Severe Weather Leaves Widespread Damage in South; 150 Hide in Cave, Jacksonville State University Buildings Destroyed by Likely Tornado

Severe Weather Leaves Widespread Damage in South; Jacksonville State University Buildings Destroyed by Likely Tornado

Officials rushed to Jacksonville State University in Jacksonville, Alabama, after a likely tornado ripped apart buildings Monday night on the campus, which was mostly closed for Spring Break.

Several campus apartments had structural damage after the storm struck, and the roof at Pete Mathews Coliseum suffered “extensive” damage, according to a tweet from JSU Athletic Director Greg Seitz.

“The town looks pretty bad right now,” interim fire chief Keith Kadle told ABC News. “We took a direct hit to the university and to a big residential section of our city.”

Severe Weather Leaves Widespread Damage in South, 150 hide in cave

During a Tuesday morning news conference, Jacksonville Mayor Johnny Smith said the storm caused two injuries but no deaths. The city will be under a curfew starting at 7 p.m. local time Tuesday night, and the JSU campus will be off-limits to the public during the cleanup.

“I thought we were gone,” Richard Brasher, 60, who rode out the storm in a bathtub with his wife, daughter and two grandchildren, told the Associated Press. “It happened so fast.”

When aggressive storms ripped across the south this week, dozens of people found refuge in a nearby cave.

That’s according Atlanta’s CBS 46, which shared photos of a number of people in one of Georgia’s numerous caves. The television station reported that more than 150 people hid out in the cave in Cave Springs, Georgia, as a tornado headed toward the town.

Several areas around Metro Atlanta are beginning the cleanup effort after a strong line of severe weather ripped through the Southeast.

There are reports of heavy damage in the Buchanan area in Haralson County and crews are working to clear trees and debris from roadways.

Severe Weather Leaves Widespread Damage in South; 150 Hide in Cave, Jacksonville State University Buildings Destroyed by Likely Tornado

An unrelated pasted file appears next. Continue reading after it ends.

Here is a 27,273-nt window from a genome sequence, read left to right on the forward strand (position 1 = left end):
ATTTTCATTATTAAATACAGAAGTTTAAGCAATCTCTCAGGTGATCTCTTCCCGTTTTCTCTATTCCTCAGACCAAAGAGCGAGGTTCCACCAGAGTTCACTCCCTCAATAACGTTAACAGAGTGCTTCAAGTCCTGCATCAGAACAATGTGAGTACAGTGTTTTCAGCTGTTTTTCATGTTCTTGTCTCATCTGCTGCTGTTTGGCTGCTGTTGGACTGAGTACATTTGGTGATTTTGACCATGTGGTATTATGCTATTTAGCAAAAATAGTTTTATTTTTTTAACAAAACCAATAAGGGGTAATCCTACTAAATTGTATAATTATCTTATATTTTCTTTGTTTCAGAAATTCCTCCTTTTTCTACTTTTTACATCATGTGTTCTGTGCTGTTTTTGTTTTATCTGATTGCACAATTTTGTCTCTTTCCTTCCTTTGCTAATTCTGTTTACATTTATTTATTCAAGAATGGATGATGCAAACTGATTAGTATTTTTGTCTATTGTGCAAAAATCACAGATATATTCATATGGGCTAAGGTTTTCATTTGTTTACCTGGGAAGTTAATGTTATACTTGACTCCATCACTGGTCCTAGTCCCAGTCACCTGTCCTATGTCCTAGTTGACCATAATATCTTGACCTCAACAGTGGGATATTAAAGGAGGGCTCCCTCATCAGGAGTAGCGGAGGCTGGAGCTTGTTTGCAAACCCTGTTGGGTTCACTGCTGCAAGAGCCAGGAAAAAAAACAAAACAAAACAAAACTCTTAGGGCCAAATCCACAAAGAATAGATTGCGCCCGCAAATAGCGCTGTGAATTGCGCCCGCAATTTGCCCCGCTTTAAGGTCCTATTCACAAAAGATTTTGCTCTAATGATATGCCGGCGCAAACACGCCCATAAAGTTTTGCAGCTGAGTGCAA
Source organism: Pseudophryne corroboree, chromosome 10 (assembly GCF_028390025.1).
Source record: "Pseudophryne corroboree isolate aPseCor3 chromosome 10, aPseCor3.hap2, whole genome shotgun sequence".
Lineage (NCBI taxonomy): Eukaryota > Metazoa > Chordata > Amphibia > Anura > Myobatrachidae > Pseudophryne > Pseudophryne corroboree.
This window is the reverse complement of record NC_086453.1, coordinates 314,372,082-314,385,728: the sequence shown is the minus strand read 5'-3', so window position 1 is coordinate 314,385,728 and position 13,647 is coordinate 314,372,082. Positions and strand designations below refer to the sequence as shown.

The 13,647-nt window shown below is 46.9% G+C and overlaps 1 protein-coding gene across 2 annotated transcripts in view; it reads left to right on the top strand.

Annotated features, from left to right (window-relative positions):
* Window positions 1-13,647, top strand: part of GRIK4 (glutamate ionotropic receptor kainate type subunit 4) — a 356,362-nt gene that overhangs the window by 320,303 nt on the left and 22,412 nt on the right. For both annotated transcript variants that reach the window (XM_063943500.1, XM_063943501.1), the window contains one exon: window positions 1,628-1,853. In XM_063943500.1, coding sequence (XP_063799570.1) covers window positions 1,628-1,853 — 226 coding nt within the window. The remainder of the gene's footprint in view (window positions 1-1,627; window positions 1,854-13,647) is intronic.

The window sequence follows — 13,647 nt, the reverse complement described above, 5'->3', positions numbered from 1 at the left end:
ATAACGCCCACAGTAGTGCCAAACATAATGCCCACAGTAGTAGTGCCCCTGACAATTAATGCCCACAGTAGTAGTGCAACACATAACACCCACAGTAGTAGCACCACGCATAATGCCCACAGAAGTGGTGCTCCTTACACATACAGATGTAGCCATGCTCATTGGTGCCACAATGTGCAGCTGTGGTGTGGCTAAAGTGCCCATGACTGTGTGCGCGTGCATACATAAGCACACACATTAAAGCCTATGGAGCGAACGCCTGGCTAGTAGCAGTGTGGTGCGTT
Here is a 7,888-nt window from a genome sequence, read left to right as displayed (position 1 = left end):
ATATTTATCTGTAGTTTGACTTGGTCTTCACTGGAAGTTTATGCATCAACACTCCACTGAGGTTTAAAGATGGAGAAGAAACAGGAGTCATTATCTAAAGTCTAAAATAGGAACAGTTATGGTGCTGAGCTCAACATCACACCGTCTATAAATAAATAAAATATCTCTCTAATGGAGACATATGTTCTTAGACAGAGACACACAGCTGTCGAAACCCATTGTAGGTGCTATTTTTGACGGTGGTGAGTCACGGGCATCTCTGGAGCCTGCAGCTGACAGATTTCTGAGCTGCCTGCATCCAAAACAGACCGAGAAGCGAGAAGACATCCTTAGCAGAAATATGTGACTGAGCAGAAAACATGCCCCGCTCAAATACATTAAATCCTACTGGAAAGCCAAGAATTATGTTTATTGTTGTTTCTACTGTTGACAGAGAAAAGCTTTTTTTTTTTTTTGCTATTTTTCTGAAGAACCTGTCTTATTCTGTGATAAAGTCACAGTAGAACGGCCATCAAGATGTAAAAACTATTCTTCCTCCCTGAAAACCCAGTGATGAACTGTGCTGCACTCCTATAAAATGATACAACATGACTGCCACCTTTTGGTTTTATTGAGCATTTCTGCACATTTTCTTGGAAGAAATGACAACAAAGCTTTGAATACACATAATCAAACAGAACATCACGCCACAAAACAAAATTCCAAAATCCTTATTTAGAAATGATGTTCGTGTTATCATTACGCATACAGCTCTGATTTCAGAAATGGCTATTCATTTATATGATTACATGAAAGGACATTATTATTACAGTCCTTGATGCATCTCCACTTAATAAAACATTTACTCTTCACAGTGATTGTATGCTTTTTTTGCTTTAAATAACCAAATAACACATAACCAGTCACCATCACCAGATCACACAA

The storm also caused severe damage to the West Point Baptist Church in Jacksonville, which was largely destroyed Monday night. Pastor Ronny Moore stood alongside residents and surveyed the damage Tuesday morning, and he told WBRC.com that the church was preparing for a special service in May to honor the church’s 100th anniversary.

“The church is doing great. It’s very much alive,” Moore told WBRC, adding that nobody was inside the church when the storms hit. “This is not going to stop the church. We’ll regroup and rebuild.”

The Emergency Management Agency in Cullman, Alabama, roughly 55 minutes from Huntsville, reported damage to its facility, the local jail and a school, ABC 33/40 News reports.

“Our first priority is ensuring our people are safe,” said Gov. Kay Ivey in a statement Monday night. “Please stay out of affected areas and let first responders do their job.”

The storm also dropped large hailstones that were responsible for damaging hundreds of vehicles on the lot at Mitch Smith Chevrolet in Cullman.

Severe Weather Leaves Widespread Damage in South; 150 Hide in Cave, Jacksonville State University Buildings Destroyed by Likely Tornado

Photos shared by the Limestone County Sheriff’s Office showed homes left without roofs and garages after a possible twister passed through the city of Ardmore, Alabama. Downed power lines and trees also made roads impassable along the Tennessee border, according to the AP.

Officials told WRCB-TV that a family was able to escape after a reported tornado destroyed their Ardmore home.

A spotter reported a possible twister wrapped in rain in Russellville, Alabama, a city of 10,000 in the northeastern part of the state. A car reportedly rolled on a highway and minor damage and power flashes occurred.

Numerous school districts in northern Alabama will be closed Tuesday, the AP also said.

Storm Damages Homes Southwest of Atlanta
As the powerful storms marched eastward into Georgia, at least one neighborhood sustained major damage to multiple homes.

Residents in Fairburn, Georgia, hid in basements and bathtubs as a possible tornado damaged dozens of houses late Monday night. There were no life-threatening injuries in the city located about 20 miles southwest of downtown Atlanta, according to WSB-TV, but daylight revealed serious damage Tuesday morning.

“It was so scary,” Fairburn resident Ashley Andrews told WXIA-TV. “It busted every window, it trashed everything. Water damage, leaky ceilings, you name it. Everything is ruined, we have nothing.”

In eastern Georgia, structural damage was also reported in the Augusta area Tuesday morning following the overnight storms. A Textron E-Z-Go campus suffered damage to several of its buildings as the storms struck, and a few overnight employees were hospitalized with minor injuries, WFXG.com reported.

Schools in Haralson County were closed Tuesday because of widespread storm damage. More than 10,000 Georgia homes and businesses lost power because of the severe weather.

Crews from the National Weather Service will spread out across the region on Tuesday to survey the damage and determine how many tornadoes were in progress Monday night.

Mary Greeley News
www.marygreeley.com

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